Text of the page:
10th December, 2018

Avoiding Dermatitis From Cement Contact

Contact with cement can leave skin feeling itchy and sore. This reaction indicates your skin is affected by irritant or allergic dermatitis. The first signs can be dry or scaly patches, and over time skin becomes red and blistered. A huge number of people are affected by cement contact.

Avoiding Dermatitis From Cement Contact header image

Contact with cement can leave skin feeling itchy and sore. This reaction indicates your skin is affected by irritant or allergic dermatitis. The first signs can be dry or scaly patches, and over time skin becomes red, blistered, very dry and cracked.

What often starts as an irritant can develop into a more serious allergic reaction. As skin becomes sensitised, only a small amount of contact can cause a flare-up.

This is contact dermatitis. A skin condition triggered by contact with a particular substance. This contact dermatitis will only improve if the substance causing the problem is identified and avoided. But that's not always practical if you work with cement regularly as part of your work.

Cement is often used in construction work, in products like concrete, mortar and render. Bricklayers, concrete trades and plasterers are most at risk. Anyone working with cement should put in place control measures to protect skin from long-term damage.

As contact with cement can be hazardous to health, it's covered under the COSHH regulations. This means steps are needed to protect you from ill health through cement exposure.

cement skin contact
Contact with cement

Cement Skin Contact

Short-term exposure to cement can lead to irritant dermatitis. The cement particles, often mixed with aggregates, are abrasive to the skin causing irritation.

Where irritant dermatitis continues over time without treatment, the condition gets worse. This also leaves the individual at a higher risk of developing allergic dermatitis.

Allergic dermatitis is usually (but not always) caused by long-term exposure. This type of dermatitis is the sensitisation to the chromate which is present in cement. Once someone has become sensitised, any future exposure is likely to trigger dermatitis.

Research has shown that between 5% and 10% of construction workers may be sensitised to cement and that plasterers, concreters and bricklayers are particularly at risk.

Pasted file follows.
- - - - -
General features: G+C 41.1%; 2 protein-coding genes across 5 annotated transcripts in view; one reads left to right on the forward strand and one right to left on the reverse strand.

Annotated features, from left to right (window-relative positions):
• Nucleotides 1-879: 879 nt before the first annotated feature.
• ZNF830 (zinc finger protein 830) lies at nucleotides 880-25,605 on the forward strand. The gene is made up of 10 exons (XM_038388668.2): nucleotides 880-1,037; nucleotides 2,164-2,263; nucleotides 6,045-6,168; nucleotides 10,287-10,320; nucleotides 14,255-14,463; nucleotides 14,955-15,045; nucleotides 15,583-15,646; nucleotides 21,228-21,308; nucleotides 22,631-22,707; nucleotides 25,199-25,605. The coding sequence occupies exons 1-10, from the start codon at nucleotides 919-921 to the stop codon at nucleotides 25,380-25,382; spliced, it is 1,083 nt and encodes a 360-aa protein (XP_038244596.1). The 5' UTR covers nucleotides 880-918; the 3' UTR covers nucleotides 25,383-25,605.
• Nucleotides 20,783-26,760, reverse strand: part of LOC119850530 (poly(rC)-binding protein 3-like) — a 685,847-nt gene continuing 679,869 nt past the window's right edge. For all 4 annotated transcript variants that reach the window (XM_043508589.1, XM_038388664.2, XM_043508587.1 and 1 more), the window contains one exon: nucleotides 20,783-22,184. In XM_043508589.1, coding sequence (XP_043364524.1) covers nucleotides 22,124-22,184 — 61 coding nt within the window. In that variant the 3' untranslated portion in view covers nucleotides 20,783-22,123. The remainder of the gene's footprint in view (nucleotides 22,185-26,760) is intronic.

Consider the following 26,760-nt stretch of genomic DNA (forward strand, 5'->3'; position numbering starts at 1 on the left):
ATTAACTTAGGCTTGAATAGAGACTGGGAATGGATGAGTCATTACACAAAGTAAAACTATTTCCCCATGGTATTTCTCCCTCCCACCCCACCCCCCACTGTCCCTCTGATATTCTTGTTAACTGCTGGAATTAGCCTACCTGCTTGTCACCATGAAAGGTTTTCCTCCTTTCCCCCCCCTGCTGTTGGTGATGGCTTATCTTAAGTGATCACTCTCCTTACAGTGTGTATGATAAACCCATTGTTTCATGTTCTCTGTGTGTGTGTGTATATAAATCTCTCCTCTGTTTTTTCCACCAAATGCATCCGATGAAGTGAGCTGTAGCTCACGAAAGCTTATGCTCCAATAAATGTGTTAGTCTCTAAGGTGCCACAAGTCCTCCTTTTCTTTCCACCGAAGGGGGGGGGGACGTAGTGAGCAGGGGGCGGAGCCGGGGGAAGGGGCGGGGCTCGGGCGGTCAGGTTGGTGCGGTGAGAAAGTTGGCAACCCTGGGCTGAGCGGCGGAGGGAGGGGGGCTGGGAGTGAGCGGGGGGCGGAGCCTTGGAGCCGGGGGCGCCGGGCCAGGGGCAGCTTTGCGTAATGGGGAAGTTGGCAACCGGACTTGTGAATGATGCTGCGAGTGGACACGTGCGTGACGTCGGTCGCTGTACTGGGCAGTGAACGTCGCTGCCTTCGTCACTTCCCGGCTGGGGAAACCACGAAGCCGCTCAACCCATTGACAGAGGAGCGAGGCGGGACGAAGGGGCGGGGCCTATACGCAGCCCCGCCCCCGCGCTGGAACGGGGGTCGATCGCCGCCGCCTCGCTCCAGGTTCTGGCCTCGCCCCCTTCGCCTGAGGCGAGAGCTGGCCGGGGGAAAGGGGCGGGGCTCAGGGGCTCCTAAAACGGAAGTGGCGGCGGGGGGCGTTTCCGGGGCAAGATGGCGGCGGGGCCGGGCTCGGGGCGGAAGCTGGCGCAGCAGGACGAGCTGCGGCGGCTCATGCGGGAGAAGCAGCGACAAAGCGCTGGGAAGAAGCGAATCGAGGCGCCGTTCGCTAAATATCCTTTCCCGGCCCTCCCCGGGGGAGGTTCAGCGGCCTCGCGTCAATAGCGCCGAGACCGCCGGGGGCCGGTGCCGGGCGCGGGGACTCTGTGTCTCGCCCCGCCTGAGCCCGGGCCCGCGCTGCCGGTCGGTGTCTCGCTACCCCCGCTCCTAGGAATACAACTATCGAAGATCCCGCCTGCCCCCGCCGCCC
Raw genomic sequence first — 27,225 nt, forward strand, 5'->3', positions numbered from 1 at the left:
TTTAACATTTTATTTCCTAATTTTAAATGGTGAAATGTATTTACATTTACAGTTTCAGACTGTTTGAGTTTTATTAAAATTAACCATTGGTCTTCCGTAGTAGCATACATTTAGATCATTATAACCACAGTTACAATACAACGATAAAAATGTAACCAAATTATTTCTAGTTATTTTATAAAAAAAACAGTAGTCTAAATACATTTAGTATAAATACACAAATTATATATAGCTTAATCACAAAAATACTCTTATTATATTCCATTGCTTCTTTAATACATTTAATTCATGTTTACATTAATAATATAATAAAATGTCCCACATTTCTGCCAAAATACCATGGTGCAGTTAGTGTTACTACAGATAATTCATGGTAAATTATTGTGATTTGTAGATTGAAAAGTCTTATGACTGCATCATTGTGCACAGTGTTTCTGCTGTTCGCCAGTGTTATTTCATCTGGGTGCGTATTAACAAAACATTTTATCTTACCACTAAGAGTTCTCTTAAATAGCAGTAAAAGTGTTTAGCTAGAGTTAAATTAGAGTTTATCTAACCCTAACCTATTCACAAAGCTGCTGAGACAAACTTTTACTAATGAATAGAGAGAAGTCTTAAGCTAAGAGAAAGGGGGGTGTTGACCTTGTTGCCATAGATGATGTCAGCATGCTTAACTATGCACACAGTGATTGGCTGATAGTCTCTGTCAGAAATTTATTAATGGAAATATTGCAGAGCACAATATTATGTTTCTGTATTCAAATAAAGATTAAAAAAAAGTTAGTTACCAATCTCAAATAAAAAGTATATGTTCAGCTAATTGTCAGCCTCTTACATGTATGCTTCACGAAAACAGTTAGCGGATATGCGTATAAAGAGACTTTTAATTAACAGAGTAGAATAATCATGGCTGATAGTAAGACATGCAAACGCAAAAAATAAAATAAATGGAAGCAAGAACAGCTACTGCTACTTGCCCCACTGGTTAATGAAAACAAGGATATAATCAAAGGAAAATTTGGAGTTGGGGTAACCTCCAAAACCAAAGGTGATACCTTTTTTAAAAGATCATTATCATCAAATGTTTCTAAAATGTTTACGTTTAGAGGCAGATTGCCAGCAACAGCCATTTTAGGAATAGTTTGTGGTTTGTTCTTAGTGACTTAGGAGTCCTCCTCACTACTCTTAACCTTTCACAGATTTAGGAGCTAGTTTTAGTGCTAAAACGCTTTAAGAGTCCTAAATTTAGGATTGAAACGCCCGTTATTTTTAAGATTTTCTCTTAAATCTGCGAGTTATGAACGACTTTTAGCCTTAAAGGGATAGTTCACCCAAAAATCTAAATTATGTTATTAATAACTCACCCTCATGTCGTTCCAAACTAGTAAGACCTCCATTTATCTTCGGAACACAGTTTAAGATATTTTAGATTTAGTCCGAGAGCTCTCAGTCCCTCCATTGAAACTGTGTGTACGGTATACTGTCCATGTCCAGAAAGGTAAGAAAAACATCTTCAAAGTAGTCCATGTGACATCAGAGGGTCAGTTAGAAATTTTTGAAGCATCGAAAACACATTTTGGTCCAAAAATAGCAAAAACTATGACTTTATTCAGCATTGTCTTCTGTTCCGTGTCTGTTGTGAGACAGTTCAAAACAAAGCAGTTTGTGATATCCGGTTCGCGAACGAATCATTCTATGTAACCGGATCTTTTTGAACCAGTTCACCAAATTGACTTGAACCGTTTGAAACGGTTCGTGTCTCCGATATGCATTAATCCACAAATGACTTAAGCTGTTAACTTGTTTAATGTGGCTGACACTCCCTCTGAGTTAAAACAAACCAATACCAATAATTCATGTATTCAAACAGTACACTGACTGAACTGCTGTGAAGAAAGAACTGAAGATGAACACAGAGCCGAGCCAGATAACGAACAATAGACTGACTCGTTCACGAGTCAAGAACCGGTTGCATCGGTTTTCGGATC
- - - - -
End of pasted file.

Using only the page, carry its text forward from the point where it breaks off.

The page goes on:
This isn't rare. A huge number of people are sensitive to cement contact. At least 100,000 construction workers have a serious allergic reaction to cement products.

At this level of sensitivity, any small amount of contact can trigger dermatitis. This painful condition forces some workers to change their trade.

Raise awareness of the risk of dermatitis on site with the dermatitis toolbox talk download.

Preventing Dermatitis

How can we stop this kind of skin reaction developing? Working in the construction industry, it is difficult to get away from cement products. Concrete, mortar, render etc are all commonly used products within buildings and structures.

For many trades, the elimination or substitution of cement based products is not an option. So, as with most health and safety issues, prevention is better than cure.

There are a number of preventative control measures that can be used on site to minimise cement contact with the skin. This helps prevent dermatitis developing.

The most important way of controlling cement dermatitis is through good site hygiene. Cement left on the skin for a long time will increase the risk of sensitisation. Washing with warm soap and water should be done regularly throughout the day. Wash your hands, lower arms and any other areas of skin exposed to cement.

Better still, would be to stop your skin coming into contact with cement in the first place. Gloves and other protective clothing, such as overalls with long sleeves and trousers, can also be used as a barrier between your skin and cement. However, such measures may not always be practical for the work carried out.

cement worker gloves
Prevent or minimise skin contact

Gloves used for this purpose should be elasticated around the wrist to prevent cement products from getting inside the glove. Cement trapped inside the glove could cause cement burns and increase exposure. Change gloves often and check that cement is not getting trapped inside.

Moisturising creams and lotions can treat dry, itchy or scaly skin, by keeping your skin hydrated and helping to protect it.

Health surveillance

Prevention can minimise the risk of dermatitis developing, but not in every case. Where dermatitis develops, early identification can improve the chances of successful treatment. Treatment can start before the condition worsens.

Carry out suitable health surveillance for workers exposed to wet cement. There is a reasonable likelihood that dermatitis or other health effects may occur.

Health surveillance for dermatitis should include skin inspections at regular intervals. Make sure these are by someone who is competent to recognise the signs of occupational dermatitis related to cement exposure.

Keep records, and use them to identify early skin changes. Quick action can be taken to treat the condition and increase control measures or change procedures where necessary. Encourage employees to report signs of dermatitis, to support early identification and treatment.

Use the cement COSHH assessment template to manage the risks and comply with COSHH.

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This article was written by Emma at HASpod. Emma has over 10 years experience in health and safety and BSc (Hons) Construction Management. She is NEBOSH qualified and Tech IOSH.

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